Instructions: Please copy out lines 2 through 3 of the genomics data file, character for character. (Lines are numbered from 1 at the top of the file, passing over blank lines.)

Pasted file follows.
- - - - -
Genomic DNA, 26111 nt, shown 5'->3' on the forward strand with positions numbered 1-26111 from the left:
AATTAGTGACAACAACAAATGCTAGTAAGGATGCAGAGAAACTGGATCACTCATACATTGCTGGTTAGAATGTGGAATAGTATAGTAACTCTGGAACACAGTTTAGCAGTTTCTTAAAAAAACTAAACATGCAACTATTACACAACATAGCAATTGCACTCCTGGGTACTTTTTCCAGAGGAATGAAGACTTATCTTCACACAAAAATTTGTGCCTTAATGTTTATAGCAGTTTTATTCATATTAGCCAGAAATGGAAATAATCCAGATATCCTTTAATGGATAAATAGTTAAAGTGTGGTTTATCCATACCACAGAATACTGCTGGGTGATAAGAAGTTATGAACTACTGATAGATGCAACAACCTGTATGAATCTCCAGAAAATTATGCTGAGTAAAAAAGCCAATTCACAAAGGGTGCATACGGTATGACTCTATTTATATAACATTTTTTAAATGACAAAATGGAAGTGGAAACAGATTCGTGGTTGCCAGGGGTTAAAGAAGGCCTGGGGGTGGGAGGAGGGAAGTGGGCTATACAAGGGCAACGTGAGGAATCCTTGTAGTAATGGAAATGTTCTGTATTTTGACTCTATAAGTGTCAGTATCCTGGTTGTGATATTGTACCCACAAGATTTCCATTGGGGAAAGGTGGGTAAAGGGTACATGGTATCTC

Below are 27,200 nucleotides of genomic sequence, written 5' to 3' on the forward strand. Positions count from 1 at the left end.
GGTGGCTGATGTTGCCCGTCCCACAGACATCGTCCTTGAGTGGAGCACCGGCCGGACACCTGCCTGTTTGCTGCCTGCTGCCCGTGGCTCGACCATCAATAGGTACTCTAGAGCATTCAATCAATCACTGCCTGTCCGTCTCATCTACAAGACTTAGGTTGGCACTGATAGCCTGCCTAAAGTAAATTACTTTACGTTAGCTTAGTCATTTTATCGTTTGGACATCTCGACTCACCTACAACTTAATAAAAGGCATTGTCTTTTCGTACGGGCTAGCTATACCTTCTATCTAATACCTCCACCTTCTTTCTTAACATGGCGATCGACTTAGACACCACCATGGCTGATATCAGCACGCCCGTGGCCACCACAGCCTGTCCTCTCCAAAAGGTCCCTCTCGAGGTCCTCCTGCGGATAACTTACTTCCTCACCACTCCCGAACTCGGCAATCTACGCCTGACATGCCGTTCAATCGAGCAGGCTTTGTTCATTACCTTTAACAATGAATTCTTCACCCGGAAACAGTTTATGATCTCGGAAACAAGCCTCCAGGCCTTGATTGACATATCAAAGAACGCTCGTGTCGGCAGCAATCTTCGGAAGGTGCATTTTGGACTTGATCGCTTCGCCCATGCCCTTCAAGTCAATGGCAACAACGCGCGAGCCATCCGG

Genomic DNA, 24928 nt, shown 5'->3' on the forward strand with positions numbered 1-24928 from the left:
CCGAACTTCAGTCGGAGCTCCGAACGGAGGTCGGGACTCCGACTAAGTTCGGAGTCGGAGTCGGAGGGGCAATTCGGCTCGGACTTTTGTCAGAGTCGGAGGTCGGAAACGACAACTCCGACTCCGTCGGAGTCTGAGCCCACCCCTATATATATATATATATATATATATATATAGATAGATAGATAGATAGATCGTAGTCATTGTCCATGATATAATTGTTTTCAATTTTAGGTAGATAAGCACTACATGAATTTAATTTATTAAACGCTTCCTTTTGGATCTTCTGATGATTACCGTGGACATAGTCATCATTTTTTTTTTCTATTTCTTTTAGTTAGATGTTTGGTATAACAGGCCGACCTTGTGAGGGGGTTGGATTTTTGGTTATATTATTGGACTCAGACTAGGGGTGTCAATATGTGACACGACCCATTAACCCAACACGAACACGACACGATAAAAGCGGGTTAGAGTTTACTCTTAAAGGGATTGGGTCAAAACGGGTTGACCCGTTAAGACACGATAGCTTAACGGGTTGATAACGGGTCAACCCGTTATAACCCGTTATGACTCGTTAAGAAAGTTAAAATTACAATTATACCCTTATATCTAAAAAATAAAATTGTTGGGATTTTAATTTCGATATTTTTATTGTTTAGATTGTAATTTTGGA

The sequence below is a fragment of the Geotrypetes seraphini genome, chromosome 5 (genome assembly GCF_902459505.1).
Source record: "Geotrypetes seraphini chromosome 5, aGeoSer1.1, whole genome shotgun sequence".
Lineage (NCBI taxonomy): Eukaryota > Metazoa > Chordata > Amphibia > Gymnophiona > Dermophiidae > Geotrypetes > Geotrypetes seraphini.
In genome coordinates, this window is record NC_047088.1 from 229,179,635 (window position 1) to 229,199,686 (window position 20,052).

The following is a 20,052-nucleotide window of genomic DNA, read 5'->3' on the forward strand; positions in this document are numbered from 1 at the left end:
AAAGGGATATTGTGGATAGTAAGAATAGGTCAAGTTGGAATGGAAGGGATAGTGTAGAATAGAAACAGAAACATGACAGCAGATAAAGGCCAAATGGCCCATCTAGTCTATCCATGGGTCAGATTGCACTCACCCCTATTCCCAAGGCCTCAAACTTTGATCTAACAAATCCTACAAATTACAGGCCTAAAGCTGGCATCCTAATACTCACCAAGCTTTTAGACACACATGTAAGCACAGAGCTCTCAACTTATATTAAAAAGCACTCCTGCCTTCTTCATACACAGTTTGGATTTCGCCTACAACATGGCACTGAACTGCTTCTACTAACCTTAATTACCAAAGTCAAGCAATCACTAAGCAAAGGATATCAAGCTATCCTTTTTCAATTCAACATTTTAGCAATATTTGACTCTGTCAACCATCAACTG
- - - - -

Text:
AATTAGTGACAACAACAAATGCTAGTAAGGATGCAGAGAAACTGGATCACTCATACATTGCTGGTTAGAATGTGGAATAGTATAGTAACTCTGGAACACAGTTTAGCAGTTTCTTAAAAAAACTAAACATGCAACTATTACACAACATAGCAATTGCACTCCTGGGTACTTTTTCCAGAGGAATGAAGACTTATCTTCACACAAAAATTTGTGCCTTAATGTTTATAGCAGTTTTATTCATATTAGCCAGAAATGGAAATAATCCAGATATCCTTTAATGGATAAATAGTTAAAGTGTGGTTTATCCATACCACAGAATACTGCTGGGTGATAAGAAGTTATGAACTACTGATAGATGCAACAACCTGTATGAATCTCCAGAAAATTATGCTGAGTAAAAAAGCCAATTCACAAAGGGTGCATACGGTATGACTCTATTTATATAACATTTTTTAAATGACAAAATGGAAGTGGAAACAGATTCGTGGTTGCCAGGGGTTAAAGAAGGCCTGGGGGTGGGAGGAGGGAAGTGGGCTATACAAGGGCAACGTGAGGAATCCTTGTAGTAATGGAAATGTTCTGTATTTTGACTCTATAAGTGTCAGTATCCTGGTTGTGATATTGTACCCACAAGATTTCCATTGGGGAAAGGTGGGTAAAGGGTACATGGTATCTC

Below are 27,200 nucleotides of genomic sequence, written 5' to 3' on the forward strand. Positions count from 1 at the left end.